The most important part is to make sure there is enough media in the bowl. The parts should be covered completely and must have enough room to tumble (not just lay on the bottom and vibrate).
Don't mix different types of metal (flat parts, round parts, pointy things). Ie don't mix pinballs with screws, as the screws will make more scratches on the balls.
Because the media is very dry, it's best to add something to it. You can use liquid car polish, chrome polish or Novus. The media will last longer and it'll put a protective film on the metal.
A friend of mine tried tumbling very rusted pinballs. They looked as new, but a day later started to show rust again. He tumbled then again but added some car wax, and since then the pinballs look good and didn't rust.
A tip if the media starts to become dirty (grey dust): let it run with some pieces of kitchen paper in the media. The paper will absorb a part of the dust. I even went through the media with a magnet, as it attracts metal particles.
How long something needs to be tumbled, depends on how hard the metal is. Soft metal like bronze or copper (light bulbs, coins) are done after a few hours already. Very hard parts (leg bolts or pinballs) need multiple days.
Some people even have several mixes of media and use it depending on the type of metal they use. That way you don't contaminate it with dirt from other metals
If you remove the metal parts from the tumbler it's best to clean it with a soft cloth to remove the dust.
A final warning about using tumblers for pinball parts:
Tumblers are designed to be filled with (lightweight) brass shells. Do not overfill your tumbler so it is loaded too heavy ! It is better to split up parts and run multibple batches if they contain heavy parts.
My experiences with vibrating polishers
- Safecracker tokens: 2 hours in the tumbler and they looked as new. The difference was unbelievable !
- pinballs : these also give good results. Even old balls with small spots of rust you can get as new.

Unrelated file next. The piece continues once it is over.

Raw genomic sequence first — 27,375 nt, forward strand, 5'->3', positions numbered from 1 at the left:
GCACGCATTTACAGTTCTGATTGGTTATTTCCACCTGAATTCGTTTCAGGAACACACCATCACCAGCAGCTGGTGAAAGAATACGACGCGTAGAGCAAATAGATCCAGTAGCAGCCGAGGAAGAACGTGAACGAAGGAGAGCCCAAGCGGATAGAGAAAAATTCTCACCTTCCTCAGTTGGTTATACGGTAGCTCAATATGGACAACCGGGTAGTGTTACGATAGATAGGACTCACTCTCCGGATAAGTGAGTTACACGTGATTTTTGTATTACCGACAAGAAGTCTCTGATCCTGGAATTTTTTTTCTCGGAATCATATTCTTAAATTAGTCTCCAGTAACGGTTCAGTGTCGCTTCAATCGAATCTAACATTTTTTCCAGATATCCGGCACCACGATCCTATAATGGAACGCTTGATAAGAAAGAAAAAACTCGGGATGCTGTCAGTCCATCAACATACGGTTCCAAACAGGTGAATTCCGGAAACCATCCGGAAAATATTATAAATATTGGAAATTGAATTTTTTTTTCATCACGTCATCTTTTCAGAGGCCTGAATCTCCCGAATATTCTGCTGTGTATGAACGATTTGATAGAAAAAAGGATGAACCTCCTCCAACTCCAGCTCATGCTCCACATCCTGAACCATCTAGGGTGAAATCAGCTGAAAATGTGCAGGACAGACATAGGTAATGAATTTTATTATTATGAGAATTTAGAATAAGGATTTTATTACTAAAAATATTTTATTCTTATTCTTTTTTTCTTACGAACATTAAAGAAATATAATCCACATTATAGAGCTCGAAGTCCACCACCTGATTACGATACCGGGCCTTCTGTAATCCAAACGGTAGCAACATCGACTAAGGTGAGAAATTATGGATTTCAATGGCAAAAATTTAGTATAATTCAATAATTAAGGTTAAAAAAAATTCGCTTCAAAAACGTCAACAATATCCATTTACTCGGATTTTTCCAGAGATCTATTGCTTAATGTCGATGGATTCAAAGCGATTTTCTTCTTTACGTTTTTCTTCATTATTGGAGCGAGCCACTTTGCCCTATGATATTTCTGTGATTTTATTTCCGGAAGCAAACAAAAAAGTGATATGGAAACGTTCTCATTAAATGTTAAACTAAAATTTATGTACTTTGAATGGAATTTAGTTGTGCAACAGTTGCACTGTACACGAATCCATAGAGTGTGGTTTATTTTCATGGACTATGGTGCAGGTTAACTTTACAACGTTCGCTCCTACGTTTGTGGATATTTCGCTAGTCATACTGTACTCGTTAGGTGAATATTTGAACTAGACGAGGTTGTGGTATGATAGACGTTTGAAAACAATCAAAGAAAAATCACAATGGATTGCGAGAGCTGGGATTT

Take care: only re-use old balls if they don't have any scratches, because that will damage your playfield ! Only polish rusted balls if they have small spots of surface rust.
New pinballs can be polished also for an increased mirror look. That's how the 'Mirror Glazed' pinballs are that shiny btw - they are already high quality steel balls that are extra tumbled.
Does your Twilight Zone have a grey powerball ? Tumble it and it'll become bright white again.
- screws: small screws don't have many flat pieces so it's difficult to polish. But you get them clean. The media sometimes gets stuck between the thread so take care when you clean them.
On large screws which hold plastic posts, and metal posts you get good results. But as they're of strong metal they need enough time.
- Light bulbs: #44 bulbs out of old machines usually have corrosion but still work fine. One night in a tumbler and they look as new. And no, the vibration doesn't destroy them. Maybe a few won't light anymore, but those were weak anyway and would have burnt soon. So no need anymore to throw away light bulbs because they have bad contacts.
- Leg bolts: these are made of very strong metal, you need to tumble them for many days. You will not get them as new (unless maybe you tumble first a long time with Tuffnut) but the head will be a bit more shiny.
- Plunger assembly. Gives very good results. Bally pinball machines of the 70ies and 80ies have a small piece of metal with the Bally logo on it. You get this as new. The plunger itself and spring also btw.
These are only a few examples of what I have tried. A tumbler will be invaluable when you're restoring a pinball machine which was in a slightly moist environment. All metal parts will then be corroded. Using a tumbler you can really get every metal part clean and look as new (even coin brackets, light sockets..), without spending many hours doing the work manually.
Once you have the machine you'll find use for a tumbler.. even in other hobbies or when you're restoring other machines which have rust on them (jukeboxes, ..)
I've tested a Lymann turbo twin and a Berrys tumbler. It's difficult to say which one I like better.
The Berry tumbler has a bigger bowl, so it's suited for larger parts (like small ramps).
But the shape of the Lyman bowl is much better in my opinion. While the media in the Berry tumbler just vibrates up and down, the curved shape of the Lyman bowl makes the media rotate also from the center to the outside. That seems more effective so it'll clean faster.
If you tumbler large metal parts, make sure you fill the bowl with enough media. The parts should be covered completely so they can move around freely in the bowl and the media move over it. If there is not enough media the parts will stay stationary and not a lot will happen. Tumbling is only effective when the media moves around.
A tumbler is a great machine to clean and polish metal parts. Once you have one, you'll clean more and more things with it.
If you only have 1 or 2 dot matrix pinball machines in good condition, then you don't need to invest in a tumbler. It'll be cheaper to buy new light bulbs and pinballs, and clean other parts by hand.
It only gets interesting when you often shop a machine and want to save a lot of time on manual work.
Or if you will do a complete restoration and will only be happy if every part is clean and looks as new. Then a tumbler will be invaluable.